The hike to Sykes Hot Springs in Big Sur, CA is 10 miles, out and back. Getting a late start, we hit the Pine Ridge trail with the intention of making it to the hot springs before sun down.
We whizzed through nine miles of redwood forest on a windy ridge trail etched into the side of the mountains, the sound of the Big Sur river gushing far below.
The last mile was a long descent down switchbacks. Ripe and ready for hot springs, the reward for a rigorous hike could not come soon enough. But at the bottom of the switchbacks, we stopped short. A few feet ahead, the Big Sur river ripped past us, twenty feet wide and dooming. The camp sites were on the other side, and the map said the hot springs were a quarter mile downstream from the camp sites. I stared up and down the river, looking for a bridge of some sort. There was none.
Then I spotted a rope upstream tied to a tree on either side of the river. “I guess we take our shoes off and cross,” Taylor said. I stared at the careening water, the unknowable depth, and thought, no way. There was no way I wouldn’t get eaten by the current, licking it’s white foaming lips.
Taylor took off his shoes and socks and tested the water with his foot. His feet found rocks, and he went for it. Legs rigid, body vibrating, he held on tight to the rope that had too much slack. The water rose to his upper thigh. Nervous for my turn, I searched for other possibilities. Maybe there was a crossing downstream. Some rocks or a fallen tree….
Taylor and I stared at each other from opposite sides of the river. I had come all this way and didn’t want to wimp out. Leave it to Taylor, always getting me in crazy situations.
“You can do it!” he shouted over the river. Can I, though? Or will I actually die. He suggested I take off my shirt to save it from getting wet. Water up to his thigh would reach my belly button at the least. While disrobing, I saw someone from the corner of my eye about to head up the switchbacks. It was a man. I only saw for a second, but where had he come from? Had he crossed the river somewhere downstream?
“There’s someone here,” I said to Taylor.
“There’s someone here!” I looked again but he was gone. Couldn’t have been my imagination. I walked downstream as far as I could, until the bank became a vertical rock wall. There was no way to cross.
So I turned back and prepared myself for the ultimate crossing. Hiking boots tied together and slung over my neck, I gripped the rope and stepped into the river. My breath was short and quick, the water pressure causing me to lean back for balance. It really wasn’t that bad. I’ve found a hill looks steeper, a cliff sketchier, a problem bigger at a distance. Once you’re in it, it becomes about putting one foot in front of the other, a more manageable feat. On the other side, I waited for the feeling to return to my legs. Taylor read aloud from the map: Big Sur river impassable in the winter.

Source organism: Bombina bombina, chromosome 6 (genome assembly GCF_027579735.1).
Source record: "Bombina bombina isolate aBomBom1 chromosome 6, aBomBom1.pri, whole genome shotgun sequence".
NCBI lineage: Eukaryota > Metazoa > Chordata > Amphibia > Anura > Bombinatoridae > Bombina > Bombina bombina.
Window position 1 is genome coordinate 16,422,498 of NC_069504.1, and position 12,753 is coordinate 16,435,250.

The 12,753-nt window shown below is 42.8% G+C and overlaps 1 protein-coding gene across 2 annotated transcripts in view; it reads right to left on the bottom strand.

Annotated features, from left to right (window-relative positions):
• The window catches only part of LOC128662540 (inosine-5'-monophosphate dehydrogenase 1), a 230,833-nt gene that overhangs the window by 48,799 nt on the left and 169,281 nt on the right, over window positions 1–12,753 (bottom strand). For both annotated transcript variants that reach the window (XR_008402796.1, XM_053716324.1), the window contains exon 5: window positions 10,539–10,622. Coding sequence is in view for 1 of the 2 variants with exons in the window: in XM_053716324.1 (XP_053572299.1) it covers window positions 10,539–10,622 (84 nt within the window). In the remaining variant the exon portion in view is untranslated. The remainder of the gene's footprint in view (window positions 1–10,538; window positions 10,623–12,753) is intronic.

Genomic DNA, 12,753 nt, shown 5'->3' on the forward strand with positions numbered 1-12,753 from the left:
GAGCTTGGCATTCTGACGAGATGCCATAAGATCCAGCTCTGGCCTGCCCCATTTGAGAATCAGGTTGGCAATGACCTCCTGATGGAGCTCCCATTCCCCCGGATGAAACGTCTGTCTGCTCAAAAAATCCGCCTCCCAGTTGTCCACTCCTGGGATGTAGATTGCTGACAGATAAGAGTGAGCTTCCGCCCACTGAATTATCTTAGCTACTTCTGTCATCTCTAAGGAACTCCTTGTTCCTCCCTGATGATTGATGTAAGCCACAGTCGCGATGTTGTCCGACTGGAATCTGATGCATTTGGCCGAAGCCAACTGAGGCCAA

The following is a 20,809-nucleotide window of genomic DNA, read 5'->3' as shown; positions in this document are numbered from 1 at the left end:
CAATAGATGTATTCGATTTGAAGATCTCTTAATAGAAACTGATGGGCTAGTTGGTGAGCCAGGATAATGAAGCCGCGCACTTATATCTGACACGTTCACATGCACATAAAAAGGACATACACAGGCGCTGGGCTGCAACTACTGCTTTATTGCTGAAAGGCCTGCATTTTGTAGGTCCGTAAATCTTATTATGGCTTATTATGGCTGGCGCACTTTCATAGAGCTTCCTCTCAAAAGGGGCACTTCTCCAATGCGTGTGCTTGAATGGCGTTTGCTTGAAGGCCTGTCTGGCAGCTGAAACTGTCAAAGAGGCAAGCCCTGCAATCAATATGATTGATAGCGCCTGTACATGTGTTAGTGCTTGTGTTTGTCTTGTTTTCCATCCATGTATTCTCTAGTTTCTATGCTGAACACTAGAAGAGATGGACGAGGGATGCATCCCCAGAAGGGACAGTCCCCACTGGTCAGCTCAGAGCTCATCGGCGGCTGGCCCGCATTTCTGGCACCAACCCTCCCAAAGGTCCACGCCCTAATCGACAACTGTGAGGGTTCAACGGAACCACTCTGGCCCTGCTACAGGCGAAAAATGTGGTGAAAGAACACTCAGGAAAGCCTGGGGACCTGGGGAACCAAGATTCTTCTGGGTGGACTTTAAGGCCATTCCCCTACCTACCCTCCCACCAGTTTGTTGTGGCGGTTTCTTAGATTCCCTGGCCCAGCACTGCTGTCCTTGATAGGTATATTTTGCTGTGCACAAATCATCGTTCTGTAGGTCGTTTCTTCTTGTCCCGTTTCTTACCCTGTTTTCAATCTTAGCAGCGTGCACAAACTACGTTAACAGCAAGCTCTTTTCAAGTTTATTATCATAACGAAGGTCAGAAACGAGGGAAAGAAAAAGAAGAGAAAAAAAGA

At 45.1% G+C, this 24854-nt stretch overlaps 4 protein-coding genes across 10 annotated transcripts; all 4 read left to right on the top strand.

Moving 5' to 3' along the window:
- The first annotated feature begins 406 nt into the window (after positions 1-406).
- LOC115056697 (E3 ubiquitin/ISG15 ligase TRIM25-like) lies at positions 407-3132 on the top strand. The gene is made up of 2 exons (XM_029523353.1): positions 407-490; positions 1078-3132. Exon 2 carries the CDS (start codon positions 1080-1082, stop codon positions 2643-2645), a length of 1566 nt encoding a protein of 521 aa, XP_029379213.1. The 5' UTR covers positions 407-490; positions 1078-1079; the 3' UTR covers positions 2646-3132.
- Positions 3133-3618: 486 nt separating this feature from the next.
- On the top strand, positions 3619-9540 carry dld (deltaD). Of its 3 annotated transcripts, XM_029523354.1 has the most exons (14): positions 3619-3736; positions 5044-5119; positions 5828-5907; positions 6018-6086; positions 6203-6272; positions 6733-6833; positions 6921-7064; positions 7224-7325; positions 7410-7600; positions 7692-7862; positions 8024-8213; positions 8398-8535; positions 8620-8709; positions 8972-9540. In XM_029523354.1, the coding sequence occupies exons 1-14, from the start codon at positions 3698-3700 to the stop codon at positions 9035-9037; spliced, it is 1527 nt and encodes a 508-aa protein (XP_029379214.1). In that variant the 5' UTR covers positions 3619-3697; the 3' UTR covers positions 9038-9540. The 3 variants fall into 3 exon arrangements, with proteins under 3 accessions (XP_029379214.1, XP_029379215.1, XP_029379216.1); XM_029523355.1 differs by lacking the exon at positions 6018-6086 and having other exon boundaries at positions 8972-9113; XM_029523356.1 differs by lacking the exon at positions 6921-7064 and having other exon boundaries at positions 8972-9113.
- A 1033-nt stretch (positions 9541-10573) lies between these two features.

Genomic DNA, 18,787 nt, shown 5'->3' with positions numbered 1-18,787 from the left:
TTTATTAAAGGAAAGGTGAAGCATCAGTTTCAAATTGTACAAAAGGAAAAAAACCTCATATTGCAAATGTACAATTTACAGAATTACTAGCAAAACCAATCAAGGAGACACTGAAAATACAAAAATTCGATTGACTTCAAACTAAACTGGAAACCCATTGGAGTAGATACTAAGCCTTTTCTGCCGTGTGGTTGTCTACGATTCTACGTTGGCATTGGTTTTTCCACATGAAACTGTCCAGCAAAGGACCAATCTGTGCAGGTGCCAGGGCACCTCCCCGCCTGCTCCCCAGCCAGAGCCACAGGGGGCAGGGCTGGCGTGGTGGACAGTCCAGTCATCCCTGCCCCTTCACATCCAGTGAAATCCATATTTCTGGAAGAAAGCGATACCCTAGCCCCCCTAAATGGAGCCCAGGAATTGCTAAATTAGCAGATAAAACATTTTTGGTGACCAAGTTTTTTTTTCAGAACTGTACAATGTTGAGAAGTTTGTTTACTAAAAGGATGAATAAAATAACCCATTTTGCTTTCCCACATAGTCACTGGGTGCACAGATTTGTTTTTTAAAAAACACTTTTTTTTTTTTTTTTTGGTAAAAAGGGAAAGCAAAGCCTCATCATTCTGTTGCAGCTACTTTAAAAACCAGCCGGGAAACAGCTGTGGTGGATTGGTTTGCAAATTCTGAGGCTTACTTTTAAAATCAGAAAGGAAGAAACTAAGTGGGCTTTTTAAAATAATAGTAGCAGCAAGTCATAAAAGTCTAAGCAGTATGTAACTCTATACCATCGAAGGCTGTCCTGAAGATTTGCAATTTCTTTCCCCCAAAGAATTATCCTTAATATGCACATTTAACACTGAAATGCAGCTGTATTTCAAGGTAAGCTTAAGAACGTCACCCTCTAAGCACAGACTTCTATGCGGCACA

Night was minutes from falling and we’d barely begun our search for the hot springs. There was no trail, so we figured we’d have to find our own way. Just when it came time for head lamps, we spotted a group of three across the river, making their way down stream by practically scaling the rocky riverbank. Did they know where they were going or were they just as lost as us? Soon they were out of sight. A little disappointed, we’d have to wait until the morning to find the hot springs.
The next morning, the river’s water level significantly decreased. We maneuvered through thick brush and slippery rocks searching for the hot springs. Were they really this difficult to find or were we just stupid? After 45 minutes of no luck, Taylor stood on a patch of sand looking defeated. I was ready to give up. Then he turned to me and said, “Do you smell that?”
I inhaled deeply. Sulfur. The scent of hot springs.
But which way? Directly across the river looked like a small trail. Taylor summoned his last bit of determination, stripped from the waste down, and once again, crossed the river, calmer this time. He disappeared down the trail and a couple minutes later, waved me over.
The small trail grew soggier with water that grew warmer. The smell of sulfur intensified as did my excitement. Finally, we emerged over a hill only to look down at two natural pools of hot flowing water. We giddily stripped naked and jumped in. A little later, the hikers we’d seen the day before arrived, who, as we found out, had just as much trouble finding the hot springs. They avoided our pool, however – I guess we were those weird naked people.
Finding Sykes hot springs was a crazy unforeseen adventure that made the reward that much better. My advice to others would be not to go in January when the river is high. Although, Sykes is insanely busy in the summer, so maybe try the fall?